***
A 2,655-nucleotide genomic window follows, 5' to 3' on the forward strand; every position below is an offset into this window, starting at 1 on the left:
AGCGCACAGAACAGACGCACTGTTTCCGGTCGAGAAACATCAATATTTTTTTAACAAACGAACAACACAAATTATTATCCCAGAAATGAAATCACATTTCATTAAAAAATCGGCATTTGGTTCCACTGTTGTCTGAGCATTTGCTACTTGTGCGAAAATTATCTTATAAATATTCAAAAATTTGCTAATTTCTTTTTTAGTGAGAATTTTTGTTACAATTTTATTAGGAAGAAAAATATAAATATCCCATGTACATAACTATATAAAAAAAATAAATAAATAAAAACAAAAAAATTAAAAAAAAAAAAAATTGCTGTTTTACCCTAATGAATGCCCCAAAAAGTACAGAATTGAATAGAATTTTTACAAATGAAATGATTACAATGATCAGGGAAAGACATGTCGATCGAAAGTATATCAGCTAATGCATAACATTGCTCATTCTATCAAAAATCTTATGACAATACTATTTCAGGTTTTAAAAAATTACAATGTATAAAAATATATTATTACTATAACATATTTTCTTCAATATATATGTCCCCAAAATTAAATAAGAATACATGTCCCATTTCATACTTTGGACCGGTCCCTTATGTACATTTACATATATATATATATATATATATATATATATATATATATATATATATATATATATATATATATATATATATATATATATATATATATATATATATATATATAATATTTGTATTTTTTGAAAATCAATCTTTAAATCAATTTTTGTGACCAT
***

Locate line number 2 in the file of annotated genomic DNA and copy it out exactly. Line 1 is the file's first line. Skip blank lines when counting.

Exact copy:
AGCGCACAGAACAGACGCACTGTTTCCGGTCGAGAAACATCAATATTTTTTTAACAAACGAACAACACAAATTATTATCCCAGAAATGAAATCACATTTCATTAAAAAATCGGCATTTGGTTCCACTGTTGTCTGAGCATTTGCTACTTGTGCGAAAATTATCTTATAAATATTCAAAAATTTGCTAATTTCTTTTTTAGTGAGAATTTTTGTTACAATTTTATTAGGAAGAAAAATATAAATATCCCATGTACATAACTATATAAAAAAAATAAATAAATAAAAACAAAAAAATTAAAAAAAAAAAAAATTGCTGTTTTACCCTAATGAATGCCCCAAAAAGTACAGAATTGAATAGAATTTTTACAAATGAAATGATTACAATGATCAGGGAAAGACATGTCGATCGAAAGTATATCAGCTAATGCATAACATTGCTCATTCTATCAAAAATCTTATGACAATACTATTTCAGGTTTTAAAAAATTACAATGTATAAAAATATATTATTACTATAACATATTTTCTTCAATATATATGTCCCCAAAATTAAATAAGAATACATGTCCCATTTCATACTTTGGACCGGTCCCTTATGTACATTTACATATATATATATATATATATATATATATATATATATATATATATATATATATATATATATATATATATATATATATATATATATATATATATATATATATAATATTTGTATTTTTTGAAAATCAATCTTTAAATCAATTTTTGTGACCAT